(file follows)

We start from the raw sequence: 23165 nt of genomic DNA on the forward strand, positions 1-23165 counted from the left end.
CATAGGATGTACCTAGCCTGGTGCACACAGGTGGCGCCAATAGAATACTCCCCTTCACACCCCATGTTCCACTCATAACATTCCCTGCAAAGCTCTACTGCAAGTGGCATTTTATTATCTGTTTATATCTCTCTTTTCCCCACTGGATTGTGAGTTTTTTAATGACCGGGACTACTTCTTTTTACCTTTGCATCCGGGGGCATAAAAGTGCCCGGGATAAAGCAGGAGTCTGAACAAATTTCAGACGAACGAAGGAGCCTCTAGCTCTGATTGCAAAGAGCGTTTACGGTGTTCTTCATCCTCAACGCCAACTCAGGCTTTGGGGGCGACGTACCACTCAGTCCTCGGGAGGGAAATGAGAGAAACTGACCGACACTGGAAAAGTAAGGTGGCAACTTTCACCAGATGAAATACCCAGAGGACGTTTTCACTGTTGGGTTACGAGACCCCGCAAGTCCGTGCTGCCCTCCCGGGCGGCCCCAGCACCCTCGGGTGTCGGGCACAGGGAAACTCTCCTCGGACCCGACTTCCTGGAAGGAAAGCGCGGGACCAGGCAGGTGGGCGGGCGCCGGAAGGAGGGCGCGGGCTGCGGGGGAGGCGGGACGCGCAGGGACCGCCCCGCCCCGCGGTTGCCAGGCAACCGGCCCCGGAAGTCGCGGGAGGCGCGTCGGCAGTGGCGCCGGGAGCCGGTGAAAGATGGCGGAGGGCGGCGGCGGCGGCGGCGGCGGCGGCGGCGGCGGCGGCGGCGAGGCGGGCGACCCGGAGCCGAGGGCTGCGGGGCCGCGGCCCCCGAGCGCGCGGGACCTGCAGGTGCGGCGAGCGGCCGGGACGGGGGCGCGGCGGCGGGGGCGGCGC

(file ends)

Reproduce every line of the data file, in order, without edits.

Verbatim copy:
We start from the raw sequence: 23165 nt of genomic DNA on the forward strand, positions 1-23165 counted from the left end.
CATAGGATGTACCTAGCCTGGTGCACACAGGTGGCGCCAATAGAATACTCCCCTTCACACCCCATGTTCCACTCATAACATTCCCTGCAAAGCTCTACTGCAAGTGGCATTTTATTATCTGTTTATATCTCTCTTTTCCCCACTGGATTGTGAGTTTTTTAATGACCGGGACTACTTCTTTTTACCTTTGCATCCGGGGGCATAAAAGTGCCCGGGATAAAGCAGGAGTCTGAACAAATTTCAGACGAACGAAGGAGCCTCTAGCTCTGATTGCAAAGAGCGTTTACGGTGTTCTTCATCCTCAACGCCAACTCAGGCTTTGGGGGCGACGTACCACTCAGTCCTCGGGAGGGAAATGAGAGAAACTGACCGACACTGGAAAAGTAAGGTGGCAACTTTCACCAGATGAAATACCCAGAGGACGTTTTCACTGTTGGGTTACGAGACCCCGCAAGTCCGTGCTGCCCTCCCGGGCGGCCCCAGCACCCTCGGGTGTCGGGCACAGGGAAACTCTCCTCGGACCCGACTTCCTGGAAGGAAAGCGCGGGACCAGGCAGGTGGGCGGGCGCCGGAAGGAGGGCGCGGGCTGCGGGGGAGGCGGGACGCGCAGGGACCGCCCCGCCCCGCGGTTGCCAGGCAACCGGCCCCGGAAGTCGCGGGAGGCGCGTCGGCAGTGGCGCCGGGAGCCGGTGAAAGATGGCGGAGGGCGGCGGCGGCGGCGGCGGCGGCGGCGGCGGCGGCGGCGGCGAGGCGGGCGACCCGGAGCCGAGGGCTGCGGGGCCGCGGCCCCCGAGCGCGCGGGACCTGCAGGTGCGGCGAGCGGCCGGGACGGGGGCGCGGCGGCGGGGGCGGCGC